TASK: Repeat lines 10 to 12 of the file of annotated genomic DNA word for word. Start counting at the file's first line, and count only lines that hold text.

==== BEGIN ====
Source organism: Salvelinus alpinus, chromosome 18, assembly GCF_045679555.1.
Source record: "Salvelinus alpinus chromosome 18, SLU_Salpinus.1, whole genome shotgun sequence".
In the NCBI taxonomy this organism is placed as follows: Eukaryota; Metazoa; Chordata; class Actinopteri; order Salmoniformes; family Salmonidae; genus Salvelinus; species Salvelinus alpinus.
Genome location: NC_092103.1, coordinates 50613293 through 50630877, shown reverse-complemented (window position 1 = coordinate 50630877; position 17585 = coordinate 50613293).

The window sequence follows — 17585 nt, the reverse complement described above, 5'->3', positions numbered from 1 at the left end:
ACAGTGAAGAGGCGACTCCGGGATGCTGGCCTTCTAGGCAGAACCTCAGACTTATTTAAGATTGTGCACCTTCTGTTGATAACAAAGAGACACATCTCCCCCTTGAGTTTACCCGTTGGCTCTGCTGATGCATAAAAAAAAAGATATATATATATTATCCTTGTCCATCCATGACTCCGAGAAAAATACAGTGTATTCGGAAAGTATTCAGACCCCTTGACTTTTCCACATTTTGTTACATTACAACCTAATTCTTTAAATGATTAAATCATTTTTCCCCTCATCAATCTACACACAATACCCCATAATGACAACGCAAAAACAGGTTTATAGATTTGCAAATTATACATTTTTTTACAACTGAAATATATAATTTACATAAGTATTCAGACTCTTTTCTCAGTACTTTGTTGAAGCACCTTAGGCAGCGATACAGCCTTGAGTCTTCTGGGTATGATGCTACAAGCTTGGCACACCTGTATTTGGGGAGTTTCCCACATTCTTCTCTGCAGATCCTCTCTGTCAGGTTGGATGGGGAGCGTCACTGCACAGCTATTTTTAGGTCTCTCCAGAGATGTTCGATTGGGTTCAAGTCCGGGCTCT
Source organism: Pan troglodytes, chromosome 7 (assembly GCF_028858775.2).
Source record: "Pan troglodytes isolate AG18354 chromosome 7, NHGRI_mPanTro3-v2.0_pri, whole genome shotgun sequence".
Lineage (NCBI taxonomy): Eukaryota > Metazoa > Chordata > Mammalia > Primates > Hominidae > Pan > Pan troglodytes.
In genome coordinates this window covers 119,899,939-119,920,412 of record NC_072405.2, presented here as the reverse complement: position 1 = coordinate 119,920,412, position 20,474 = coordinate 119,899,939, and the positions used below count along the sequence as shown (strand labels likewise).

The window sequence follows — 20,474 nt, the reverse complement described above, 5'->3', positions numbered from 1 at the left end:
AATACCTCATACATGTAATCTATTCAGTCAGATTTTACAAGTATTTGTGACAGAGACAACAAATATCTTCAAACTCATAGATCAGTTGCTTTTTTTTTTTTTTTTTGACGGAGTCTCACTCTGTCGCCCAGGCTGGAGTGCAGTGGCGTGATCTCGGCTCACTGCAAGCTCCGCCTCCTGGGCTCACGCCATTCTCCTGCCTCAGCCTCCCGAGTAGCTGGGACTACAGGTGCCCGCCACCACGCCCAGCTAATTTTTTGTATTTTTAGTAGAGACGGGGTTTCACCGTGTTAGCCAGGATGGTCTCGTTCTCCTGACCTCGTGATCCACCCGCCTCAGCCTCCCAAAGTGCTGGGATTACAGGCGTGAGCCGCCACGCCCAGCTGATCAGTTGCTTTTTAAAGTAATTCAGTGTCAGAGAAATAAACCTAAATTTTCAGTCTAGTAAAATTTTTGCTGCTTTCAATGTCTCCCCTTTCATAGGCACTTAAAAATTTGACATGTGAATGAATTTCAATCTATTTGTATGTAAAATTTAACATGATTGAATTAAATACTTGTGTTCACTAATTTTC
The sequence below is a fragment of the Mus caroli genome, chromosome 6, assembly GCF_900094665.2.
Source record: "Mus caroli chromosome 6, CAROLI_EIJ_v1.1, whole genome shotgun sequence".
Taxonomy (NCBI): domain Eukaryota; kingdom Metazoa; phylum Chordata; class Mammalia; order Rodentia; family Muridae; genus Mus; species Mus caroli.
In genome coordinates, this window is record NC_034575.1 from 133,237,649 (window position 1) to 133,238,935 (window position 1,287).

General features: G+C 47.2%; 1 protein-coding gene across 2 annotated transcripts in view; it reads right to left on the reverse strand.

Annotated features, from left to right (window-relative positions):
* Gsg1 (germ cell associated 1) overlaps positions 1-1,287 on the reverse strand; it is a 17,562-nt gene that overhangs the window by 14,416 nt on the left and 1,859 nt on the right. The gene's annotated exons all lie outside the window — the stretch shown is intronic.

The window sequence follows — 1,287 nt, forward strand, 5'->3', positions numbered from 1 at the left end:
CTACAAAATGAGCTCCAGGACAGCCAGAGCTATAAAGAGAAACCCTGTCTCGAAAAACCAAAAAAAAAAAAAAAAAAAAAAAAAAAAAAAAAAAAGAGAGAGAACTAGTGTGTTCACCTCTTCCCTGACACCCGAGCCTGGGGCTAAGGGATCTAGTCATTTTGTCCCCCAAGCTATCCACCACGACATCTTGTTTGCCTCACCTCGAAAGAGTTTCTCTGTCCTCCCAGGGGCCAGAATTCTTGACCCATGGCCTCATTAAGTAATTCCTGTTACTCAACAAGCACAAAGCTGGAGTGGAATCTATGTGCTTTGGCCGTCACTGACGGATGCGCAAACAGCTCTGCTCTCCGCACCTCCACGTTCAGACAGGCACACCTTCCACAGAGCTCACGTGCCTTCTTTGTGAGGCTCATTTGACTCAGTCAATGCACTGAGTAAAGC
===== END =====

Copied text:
In genome coordinates this window covers 119,899,939-119,920,412 of record NC_072405.2, presented here as the reverse complement: position 1 = coordinate 119,920,412, position 20,474 = coordinate 119,899,939, and the positions used below count along the sequence as shown (strand labels likewise).

The window sequence follows — 20,474 nt, the reverse complement described above, 5'->3', positions numbered from 1 at the left end:
AATACCTCATACATGTAATCTATTCAGTCAGATTTTACAAGTATTTGTGACAGAGACAACAAATATCTTCAAACTCATAGATCAGTTGCTTTTTTTTTTTTTTTTTGACGGAGTCTCACTCTGTCGCCCAGGCTGGAGTGCAGTGGCGTGATCTCGGCTCACTGCAAGCTCCGCCTCCTGGGCTCACGCCATTCTCCTGCCTCAGCCTCCCGAGTAGCTGGGACTACAGGTGCCCGCCACCACGCCCAGCTAATTTTTTGTATTTTTAGTAGAGACGGGGTTTCACCGTGTTAGCCAGGATGGTCTCGTTCTCCTGACCTCGTGATCCACCCGCCTCAGCCTCCCAAAGTGCTGGGATTACAGGCGTGAGCCGCCACGCCCAGCTGATCAGTTGCTTTTTAAAGTAATTCAGTGTCAGAGAAATAAACCTAAATTTTCAGTCTAGTAAAATTTTTGCTGCTTTCAATGTCTCCCCTTTCATAGGCACTTAAAAATTTGACATGTGAATGAATTTCAATCTATTTGTATGTAAAATTTAACATGATTGAATTAAATACTTGTGTTCACTAATTTTC